Rabbi Andy Bachman’s blog, Ideas, today pointed me to a New York Times article called “An Unlikely Megachurch Lesson.” The article is worth a read. Some of this post may make little sense if you don’t read the article. Just read it. You’ll feel better afterwards.
Rabbi Bachman and his blog hold a very unique and special place in my current version of my life story. During a life-changing summer at the currently collapsing Kutz Camp, Andy became the first Rabbi who made me want to be a Rabbi. I have had always had the good fortune of having great Rabbis in my life, but Andy sparked something new in me. His unabashed way of saying what he means about things was new trait in a Rabbi to me and something I saw (and continue to see) in myself. Andy connects with people of all ages in a way that I never will. The man is more than twice my age and can engage someone my own age three times as well as I can. He now works at Beth Elohim in Brooklyn, where, since Andy joined their team, they draw new twenty and thirty-something members in ways that other synagogues across the country seem unable to.
That inability which Andy has somehow overcome and that Time article highlight the greatest challenge facing Jewry in America: de-affiliation. It was my impression for some time that I would be part of the solution to that problem as I mature and as I eventually join the Rabbinate. But this article along with a number of recent observations has led me to believe that I will never be a part of that.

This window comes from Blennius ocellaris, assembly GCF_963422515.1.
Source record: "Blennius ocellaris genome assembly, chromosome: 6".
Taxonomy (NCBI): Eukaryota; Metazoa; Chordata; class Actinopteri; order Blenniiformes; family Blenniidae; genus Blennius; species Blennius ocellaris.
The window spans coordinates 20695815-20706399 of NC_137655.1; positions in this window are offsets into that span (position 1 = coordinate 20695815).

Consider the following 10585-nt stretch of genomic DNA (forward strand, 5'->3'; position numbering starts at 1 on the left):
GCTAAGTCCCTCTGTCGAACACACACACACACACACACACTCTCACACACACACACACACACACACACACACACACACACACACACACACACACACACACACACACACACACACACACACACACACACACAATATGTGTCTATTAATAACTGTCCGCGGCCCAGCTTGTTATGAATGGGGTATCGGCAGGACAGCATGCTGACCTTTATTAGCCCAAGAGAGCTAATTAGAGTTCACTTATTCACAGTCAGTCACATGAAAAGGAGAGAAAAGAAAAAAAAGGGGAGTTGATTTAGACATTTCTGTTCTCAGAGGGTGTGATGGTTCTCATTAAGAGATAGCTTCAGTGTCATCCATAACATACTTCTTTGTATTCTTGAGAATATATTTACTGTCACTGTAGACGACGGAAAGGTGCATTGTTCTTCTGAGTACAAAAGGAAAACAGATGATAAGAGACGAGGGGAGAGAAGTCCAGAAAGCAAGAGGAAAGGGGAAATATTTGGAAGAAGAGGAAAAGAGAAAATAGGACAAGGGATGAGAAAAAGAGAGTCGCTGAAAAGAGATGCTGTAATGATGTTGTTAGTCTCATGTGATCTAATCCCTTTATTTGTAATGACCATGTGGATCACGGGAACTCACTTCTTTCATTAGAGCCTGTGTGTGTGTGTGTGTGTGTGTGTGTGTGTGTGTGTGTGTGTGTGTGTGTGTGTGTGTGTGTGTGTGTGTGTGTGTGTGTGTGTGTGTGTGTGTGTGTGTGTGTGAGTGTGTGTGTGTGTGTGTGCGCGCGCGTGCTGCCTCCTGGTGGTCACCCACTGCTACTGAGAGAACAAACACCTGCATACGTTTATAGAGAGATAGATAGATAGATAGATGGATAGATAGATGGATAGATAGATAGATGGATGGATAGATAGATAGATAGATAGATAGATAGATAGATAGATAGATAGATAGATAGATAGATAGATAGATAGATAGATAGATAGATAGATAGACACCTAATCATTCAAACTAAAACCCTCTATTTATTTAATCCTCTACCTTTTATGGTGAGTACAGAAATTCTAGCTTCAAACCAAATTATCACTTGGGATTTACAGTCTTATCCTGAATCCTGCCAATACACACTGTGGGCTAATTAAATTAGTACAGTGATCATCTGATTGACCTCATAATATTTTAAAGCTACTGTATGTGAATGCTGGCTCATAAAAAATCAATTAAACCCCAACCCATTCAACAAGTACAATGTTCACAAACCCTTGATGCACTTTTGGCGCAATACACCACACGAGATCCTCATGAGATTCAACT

I don’t like the kind of things suggested by the Times article. I don’t want guitars or bands or spiritual testimonials when I go to synagogue. I want traditional melodies and chanting and an honest, progressive and academically sound liturgy. It is clear to me that because of that, far from being part of the solution, I am part of the problem.
David Singer, my esteemed teacher, friend and fellow blogger (on the FAR side), would tell you that if you take what I described above as my desired mode of prayer and present it to people with passion and honesty, they will like it. As much as I would like for that to be true I think that David and I may have been born out of our time. We may not even have a time. My desire for truly progressive and truly reform liturgy seems to shared by almost no one. It certainly isn’t a priority for others.
So where does that leave me? What kind of Rabbi could I ever be and for what sort of congregation? I see that things described in the Times article are the way they may need to be to attract Jews to the pews, but how can I present that to others if I can’t stand it myself?